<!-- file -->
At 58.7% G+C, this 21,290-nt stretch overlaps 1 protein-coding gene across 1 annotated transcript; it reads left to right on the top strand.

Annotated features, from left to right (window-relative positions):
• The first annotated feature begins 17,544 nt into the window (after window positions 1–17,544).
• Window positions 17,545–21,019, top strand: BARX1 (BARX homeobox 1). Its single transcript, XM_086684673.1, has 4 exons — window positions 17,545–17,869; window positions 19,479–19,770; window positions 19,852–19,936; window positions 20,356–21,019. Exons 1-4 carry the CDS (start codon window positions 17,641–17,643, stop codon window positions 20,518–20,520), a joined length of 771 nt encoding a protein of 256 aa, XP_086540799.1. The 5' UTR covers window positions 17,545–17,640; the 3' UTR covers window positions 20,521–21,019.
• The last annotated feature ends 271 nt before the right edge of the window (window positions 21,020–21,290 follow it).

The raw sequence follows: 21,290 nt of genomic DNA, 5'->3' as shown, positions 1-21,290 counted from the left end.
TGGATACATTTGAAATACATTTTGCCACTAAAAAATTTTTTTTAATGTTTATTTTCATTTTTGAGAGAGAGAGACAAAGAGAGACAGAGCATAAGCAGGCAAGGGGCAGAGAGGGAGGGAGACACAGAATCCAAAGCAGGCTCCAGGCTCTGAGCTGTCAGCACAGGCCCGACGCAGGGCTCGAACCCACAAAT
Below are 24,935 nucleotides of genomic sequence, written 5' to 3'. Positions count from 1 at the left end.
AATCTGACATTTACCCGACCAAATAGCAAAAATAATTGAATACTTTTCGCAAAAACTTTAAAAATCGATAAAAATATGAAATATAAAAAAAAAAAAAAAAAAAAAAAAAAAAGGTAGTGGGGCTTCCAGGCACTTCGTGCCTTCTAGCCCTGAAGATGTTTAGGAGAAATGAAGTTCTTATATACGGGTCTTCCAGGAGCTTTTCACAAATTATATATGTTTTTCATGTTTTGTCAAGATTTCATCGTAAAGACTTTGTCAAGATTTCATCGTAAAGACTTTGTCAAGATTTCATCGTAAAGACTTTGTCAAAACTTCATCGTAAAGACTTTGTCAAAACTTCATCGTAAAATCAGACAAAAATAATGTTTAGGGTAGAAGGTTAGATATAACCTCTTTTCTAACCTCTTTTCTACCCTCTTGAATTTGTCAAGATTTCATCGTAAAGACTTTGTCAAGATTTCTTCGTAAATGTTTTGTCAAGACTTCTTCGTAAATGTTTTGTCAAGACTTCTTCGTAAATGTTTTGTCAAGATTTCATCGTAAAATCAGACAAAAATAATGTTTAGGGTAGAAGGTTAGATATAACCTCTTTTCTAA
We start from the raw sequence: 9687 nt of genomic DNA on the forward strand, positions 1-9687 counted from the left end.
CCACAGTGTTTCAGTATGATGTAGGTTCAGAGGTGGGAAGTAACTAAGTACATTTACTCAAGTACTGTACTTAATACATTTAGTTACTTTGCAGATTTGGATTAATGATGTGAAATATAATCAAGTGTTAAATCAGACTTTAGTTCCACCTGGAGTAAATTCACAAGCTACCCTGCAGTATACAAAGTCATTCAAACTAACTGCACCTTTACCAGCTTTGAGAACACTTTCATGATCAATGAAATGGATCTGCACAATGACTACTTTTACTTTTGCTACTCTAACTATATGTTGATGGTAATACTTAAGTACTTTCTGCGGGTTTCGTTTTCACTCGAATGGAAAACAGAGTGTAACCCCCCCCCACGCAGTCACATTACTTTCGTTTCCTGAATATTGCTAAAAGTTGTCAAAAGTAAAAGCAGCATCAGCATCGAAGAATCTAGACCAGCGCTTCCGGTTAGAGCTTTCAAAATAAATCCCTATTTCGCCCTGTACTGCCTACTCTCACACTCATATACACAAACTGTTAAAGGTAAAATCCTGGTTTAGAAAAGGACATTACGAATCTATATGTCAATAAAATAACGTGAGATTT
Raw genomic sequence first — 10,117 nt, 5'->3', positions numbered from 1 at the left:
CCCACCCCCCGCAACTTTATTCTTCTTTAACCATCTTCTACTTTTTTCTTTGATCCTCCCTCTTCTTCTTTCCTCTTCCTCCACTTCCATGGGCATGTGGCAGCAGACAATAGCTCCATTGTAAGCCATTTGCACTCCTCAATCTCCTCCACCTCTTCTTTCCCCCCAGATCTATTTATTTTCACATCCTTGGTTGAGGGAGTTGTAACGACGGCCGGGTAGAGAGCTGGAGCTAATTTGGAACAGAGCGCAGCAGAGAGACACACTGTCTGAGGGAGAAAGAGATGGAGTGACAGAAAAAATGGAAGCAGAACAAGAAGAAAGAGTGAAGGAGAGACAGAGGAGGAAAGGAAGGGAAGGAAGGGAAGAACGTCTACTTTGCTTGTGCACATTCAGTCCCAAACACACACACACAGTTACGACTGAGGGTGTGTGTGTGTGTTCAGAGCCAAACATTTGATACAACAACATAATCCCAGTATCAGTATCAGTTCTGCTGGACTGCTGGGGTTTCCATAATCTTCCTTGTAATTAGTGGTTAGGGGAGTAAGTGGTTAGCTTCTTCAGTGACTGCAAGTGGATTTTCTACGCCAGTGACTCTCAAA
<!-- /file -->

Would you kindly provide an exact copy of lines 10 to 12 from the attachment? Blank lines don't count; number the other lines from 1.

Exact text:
We start from the raw sequence: 9687 nt of genomic DNA on the forward strand, positions 1-9687 counted from the left end.
CCACAGTGTTTCAGTATGATGTAGGTTCAGAGGTGGGAAGTAACTAAGTACATTTACTCAAGTACTGTACTTAATACATTTAGTTACTTTGCAGATTTGGATTAATGATGTGAAATATAATCAAGTGTTAAATCAGACTTTAGTTCCACCTGGAGTAAATTCACAAGCTACCCTGCAGTATACAAAGTCATTCAAACTAACTGCACCTTTACCAGCTTTGAGAACACTTTCATGATCAATGAAATGGATCTGCACAATGACTACTTTTACTTTTGCTACTCTAACTATATGTTGATGGTAATACTTAAGTACTTTCTGCGGGTTTCGTTTTCACTCGAATGGAAAACAGAGTGTAACCCCCCCCCACGCAGTCACATTACTTTCGTTTCCTGAATATTGCTAAAAGTTGTCAAAAGTAAAAGCAGCATCAGCATCGAAGAATCTAGACCAGCGCTTCCGGTTAGAGCTTTCAAAATAAATCCCTATTTCGCCCTGTACTGCCTACTCTCACACTCATATACACAAACTGTTAAAGGTAAAATCCTGGTTTAGAAAAGGACATTACGAATCTATATGTCAATAAAATAACGTGAGATTT
Raw genomic sequence first — 10,117 nt, 5'->3', positions numbered from 1 at the left: